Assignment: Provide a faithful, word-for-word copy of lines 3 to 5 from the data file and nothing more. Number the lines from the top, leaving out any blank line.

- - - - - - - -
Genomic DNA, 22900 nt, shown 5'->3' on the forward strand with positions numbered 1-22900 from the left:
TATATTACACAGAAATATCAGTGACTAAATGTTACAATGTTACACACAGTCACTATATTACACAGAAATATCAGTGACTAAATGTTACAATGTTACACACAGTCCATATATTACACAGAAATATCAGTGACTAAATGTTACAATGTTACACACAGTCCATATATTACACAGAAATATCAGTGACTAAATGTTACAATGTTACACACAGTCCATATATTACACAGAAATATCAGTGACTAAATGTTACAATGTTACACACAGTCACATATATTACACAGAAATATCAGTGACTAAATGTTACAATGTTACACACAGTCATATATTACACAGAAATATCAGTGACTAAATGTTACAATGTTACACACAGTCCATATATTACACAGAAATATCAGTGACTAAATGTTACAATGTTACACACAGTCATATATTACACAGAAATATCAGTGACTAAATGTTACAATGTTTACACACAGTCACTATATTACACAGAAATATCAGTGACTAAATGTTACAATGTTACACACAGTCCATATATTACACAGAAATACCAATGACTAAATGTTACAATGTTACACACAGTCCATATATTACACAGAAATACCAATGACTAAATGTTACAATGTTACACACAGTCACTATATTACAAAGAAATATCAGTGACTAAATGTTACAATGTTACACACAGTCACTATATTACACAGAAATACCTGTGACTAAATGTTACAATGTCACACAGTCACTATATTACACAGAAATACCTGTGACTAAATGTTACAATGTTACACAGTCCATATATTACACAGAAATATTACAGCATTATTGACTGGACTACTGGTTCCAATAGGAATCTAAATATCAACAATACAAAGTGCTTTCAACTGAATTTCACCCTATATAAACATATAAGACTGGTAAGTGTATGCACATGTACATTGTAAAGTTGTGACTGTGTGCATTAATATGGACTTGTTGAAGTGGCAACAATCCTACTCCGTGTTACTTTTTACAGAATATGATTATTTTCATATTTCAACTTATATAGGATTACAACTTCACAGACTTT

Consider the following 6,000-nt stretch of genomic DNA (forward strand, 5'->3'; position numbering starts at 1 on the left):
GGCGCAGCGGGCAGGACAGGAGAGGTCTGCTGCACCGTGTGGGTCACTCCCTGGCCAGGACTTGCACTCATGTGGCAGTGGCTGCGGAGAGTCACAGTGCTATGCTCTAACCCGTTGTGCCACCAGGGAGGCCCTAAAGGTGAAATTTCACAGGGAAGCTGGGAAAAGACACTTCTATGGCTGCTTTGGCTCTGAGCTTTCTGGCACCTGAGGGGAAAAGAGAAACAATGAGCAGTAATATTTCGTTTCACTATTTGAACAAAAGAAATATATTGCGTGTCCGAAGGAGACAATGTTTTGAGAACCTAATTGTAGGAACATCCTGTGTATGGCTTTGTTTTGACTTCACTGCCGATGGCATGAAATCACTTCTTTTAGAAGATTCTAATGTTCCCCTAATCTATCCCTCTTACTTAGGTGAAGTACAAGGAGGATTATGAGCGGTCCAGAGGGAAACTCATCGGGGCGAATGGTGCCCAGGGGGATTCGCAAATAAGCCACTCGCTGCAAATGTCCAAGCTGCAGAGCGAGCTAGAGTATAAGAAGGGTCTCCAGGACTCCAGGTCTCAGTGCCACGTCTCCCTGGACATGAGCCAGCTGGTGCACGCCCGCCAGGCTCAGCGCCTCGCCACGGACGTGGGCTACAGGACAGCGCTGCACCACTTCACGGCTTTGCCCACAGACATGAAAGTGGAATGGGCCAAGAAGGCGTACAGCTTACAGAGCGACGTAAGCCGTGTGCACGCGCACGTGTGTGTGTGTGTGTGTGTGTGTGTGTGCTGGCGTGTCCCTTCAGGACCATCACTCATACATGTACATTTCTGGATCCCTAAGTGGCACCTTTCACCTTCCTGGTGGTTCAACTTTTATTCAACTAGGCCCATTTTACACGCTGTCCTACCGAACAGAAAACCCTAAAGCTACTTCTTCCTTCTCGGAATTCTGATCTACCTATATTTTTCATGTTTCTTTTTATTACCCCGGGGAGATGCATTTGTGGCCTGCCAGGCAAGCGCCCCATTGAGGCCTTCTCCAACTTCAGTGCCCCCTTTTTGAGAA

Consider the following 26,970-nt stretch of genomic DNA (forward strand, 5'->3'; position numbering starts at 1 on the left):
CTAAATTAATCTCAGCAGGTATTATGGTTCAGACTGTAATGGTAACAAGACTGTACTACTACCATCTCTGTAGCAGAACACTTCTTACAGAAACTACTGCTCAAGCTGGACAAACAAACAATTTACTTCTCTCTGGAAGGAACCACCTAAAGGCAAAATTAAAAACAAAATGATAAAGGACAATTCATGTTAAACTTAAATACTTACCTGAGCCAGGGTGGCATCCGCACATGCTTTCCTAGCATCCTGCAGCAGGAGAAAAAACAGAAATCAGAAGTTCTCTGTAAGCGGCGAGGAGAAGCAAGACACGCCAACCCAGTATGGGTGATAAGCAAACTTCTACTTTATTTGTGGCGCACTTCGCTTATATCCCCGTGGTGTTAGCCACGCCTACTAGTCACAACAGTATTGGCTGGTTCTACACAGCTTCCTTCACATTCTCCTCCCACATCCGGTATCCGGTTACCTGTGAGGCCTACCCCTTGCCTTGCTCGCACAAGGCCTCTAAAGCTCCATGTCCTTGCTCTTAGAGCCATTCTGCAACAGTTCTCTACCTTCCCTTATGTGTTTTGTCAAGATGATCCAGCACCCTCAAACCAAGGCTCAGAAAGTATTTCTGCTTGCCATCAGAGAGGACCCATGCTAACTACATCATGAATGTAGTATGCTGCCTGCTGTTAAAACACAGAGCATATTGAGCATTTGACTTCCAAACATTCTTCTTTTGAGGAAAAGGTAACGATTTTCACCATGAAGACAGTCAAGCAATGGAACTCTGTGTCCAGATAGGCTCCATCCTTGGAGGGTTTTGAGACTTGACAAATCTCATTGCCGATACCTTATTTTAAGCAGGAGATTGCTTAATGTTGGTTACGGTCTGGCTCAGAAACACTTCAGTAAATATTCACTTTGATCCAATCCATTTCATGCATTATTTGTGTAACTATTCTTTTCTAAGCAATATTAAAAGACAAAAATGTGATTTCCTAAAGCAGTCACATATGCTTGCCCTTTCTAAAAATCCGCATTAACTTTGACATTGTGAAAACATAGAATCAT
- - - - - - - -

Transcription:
Consider the following 6,000-nt stretch of genomic DNA (forward strand, 5'->3'; position numbering starts at 1 on the left):
GGCGCAGCGGGCAGGACAGGAGAGGTCTGCTGCACCGTGTGGGTCACTCCCTGGCCAGGACTTGCACTCATGTGGCAGTGGCTGCGGAGAGTCACAGTGCTATGCTCTAACCCGTTGTGCCACCAGGGAGGCCCTAAAGGTGAAATTTCACAGGGAAGCTGGGAAAAGACACTTCTATGGCTGCTTTGGCTCTGAGCTTTCTGGCACCTGAGGGGAAAAGAGAAACAATGAGCAGTAATATTTCGTTTCACTATTTGAACAAAAGAAATATATTGCGTGTCCGAAGGAGACAATGTTTTGAGAACCTAATTGTAGGAACATCCTGTGTATGGCTTTGTTTTGACTTCACTGCCGATGGCATGAAATCACTTCTTTTAGAAGATTCTAATGTTCCCCTAATCTATCCCTCTTACTTAGGTGAAGTACAAGGAGGATTATGAGCGGTCCAGAGGGAAACTCATCGGGGCGAATGGTGCCCAGGGGGATTCGCAAATAAGCCACTCGCTGCAAATGTCCAAGCTGCAGAGCGAGCTAGAGTATAAGAAGGGTCTCCAGGACTCCAGGTCTCAGTGCCACGTCTCCCTGGACATGAGCCAGCTGGTGCACGCCCGCCAGGCTCAGCGCCTCGCCACGGACGTGGGCTACAGGACAGCGCTGCACCACTTCACGGCTTTGCCCACAGACATGAAAGTGGAATGGGCCAAGAAGGCGTACAGCTTACAGAGCGACGTAAGCCGTGTGCACGCGCACGTGTGTGTGTGTGTGTGTGTGTGTGTGTGCTGGCGTGTCCCTTCAGGACCATCACTCATACATGTACATTTCTGGATCCCTAAGTGGCACCTTTCACCTTCCTGGTGGTTCAACTTTTATTCAACTAGGCCCATTTTACACGCTGTCCTACCGAACAGAAAACCCTAAAGCTACTTCTTCCTTCTCGGAATTCTGATCTACCTATATTTTTCATGTTTCTTTTTATTACCCCGGGGAGATGCATTTGTGGCCTGCCAGGCAAGCGCCCCATTGAGGCCTTCTCCAACTTCAGTGCCCCCTTTTTGAGAA

Consider the following 26,970-nt stretch of genomic DNA (forward strand, 5'->3'; position numbering starts at 1 on the left):